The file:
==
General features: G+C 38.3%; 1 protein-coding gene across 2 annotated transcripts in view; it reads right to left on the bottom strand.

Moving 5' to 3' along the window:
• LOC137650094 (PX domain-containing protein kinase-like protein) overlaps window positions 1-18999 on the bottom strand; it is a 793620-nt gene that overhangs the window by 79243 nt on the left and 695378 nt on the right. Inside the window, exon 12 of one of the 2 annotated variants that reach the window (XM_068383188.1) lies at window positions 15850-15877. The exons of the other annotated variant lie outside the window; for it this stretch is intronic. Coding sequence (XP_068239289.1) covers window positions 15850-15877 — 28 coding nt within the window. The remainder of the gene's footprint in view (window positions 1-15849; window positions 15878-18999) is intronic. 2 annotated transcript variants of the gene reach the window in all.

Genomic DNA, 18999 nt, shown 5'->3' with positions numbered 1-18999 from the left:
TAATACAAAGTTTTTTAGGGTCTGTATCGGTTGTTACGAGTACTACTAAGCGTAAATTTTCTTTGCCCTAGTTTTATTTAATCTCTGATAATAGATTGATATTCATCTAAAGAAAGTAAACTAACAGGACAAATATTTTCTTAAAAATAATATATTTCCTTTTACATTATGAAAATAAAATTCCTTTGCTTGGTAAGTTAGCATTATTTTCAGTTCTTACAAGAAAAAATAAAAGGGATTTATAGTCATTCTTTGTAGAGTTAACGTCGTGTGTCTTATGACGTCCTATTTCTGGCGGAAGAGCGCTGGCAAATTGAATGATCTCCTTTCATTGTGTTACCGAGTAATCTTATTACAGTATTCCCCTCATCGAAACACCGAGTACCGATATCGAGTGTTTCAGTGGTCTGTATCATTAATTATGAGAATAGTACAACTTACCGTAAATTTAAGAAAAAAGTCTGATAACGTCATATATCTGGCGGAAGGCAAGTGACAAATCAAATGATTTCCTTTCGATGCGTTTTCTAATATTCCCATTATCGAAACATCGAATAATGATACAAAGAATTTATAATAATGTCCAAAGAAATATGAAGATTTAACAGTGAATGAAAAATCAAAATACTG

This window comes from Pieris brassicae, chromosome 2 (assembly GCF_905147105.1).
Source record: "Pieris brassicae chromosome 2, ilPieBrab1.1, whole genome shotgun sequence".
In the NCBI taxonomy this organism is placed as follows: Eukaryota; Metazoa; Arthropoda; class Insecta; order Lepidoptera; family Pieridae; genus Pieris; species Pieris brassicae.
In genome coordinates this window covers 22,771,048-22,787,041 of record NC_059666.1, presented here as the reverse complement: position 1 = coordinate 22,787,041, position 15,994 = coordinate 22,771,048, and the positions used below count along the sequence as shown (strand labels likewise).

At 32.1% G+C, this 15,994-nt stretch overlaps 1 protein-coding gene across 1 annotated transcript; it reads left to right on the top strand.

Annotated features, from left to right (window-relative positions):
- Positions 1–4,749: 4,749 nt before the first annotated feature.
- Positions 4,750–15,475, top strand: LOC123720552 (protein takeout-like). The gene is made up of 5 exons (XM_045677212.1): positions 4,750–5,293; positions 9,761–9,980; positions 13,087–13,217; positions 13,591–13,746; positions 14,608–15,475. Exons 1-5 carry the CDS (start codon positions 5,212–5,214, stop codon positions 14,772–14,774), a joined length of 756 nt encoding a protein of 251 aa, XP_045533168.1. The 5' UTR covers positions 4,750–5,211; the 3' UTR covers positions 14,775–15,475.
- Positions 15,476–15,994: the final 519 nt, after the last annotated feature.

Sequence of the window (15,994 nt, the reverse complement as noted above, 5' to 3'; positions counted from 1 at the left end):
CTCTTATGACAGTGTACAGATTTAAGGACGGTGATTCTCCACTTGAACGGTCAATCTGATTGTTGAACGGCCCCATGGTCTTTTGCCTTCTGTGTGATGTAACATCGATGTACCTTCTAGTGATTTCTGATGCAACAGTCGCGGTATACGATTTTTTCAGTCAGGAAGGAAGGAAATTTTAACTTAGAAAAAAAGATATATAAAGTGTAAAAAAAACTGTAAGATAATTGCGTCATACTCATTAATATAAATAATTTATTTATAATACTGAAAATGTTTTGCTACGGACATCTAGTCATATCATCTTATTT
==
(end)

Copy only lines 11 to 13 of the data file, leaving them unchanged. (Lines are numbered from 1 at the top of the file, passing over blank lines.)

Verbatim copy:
Annotated features, from left to right (window-relative positions):
- Positions 1–4,749: 4,749 nt before the first annotated feature.
- Positions 4,750–15,475, top strand: LOC123720552 (protein takeout-like). The gene is made up of 5 exons (XM_045677212.1): positions 4,750–5,293; positions 9,761–9,980; positions 13,087–13,217; positions 13,591–13,746; positions 14,608–15,475. Exons 1-5 carry the CDS (start codon positions 5,212–5,214, stop codon positions 14,772–14,774), a joined length of 756 nt encoding a protein of 251 aa, XP_045533168.1. The 5' UTR covers positions 4,750–5,211; the 3' UTR covers positions 14,775–15,475.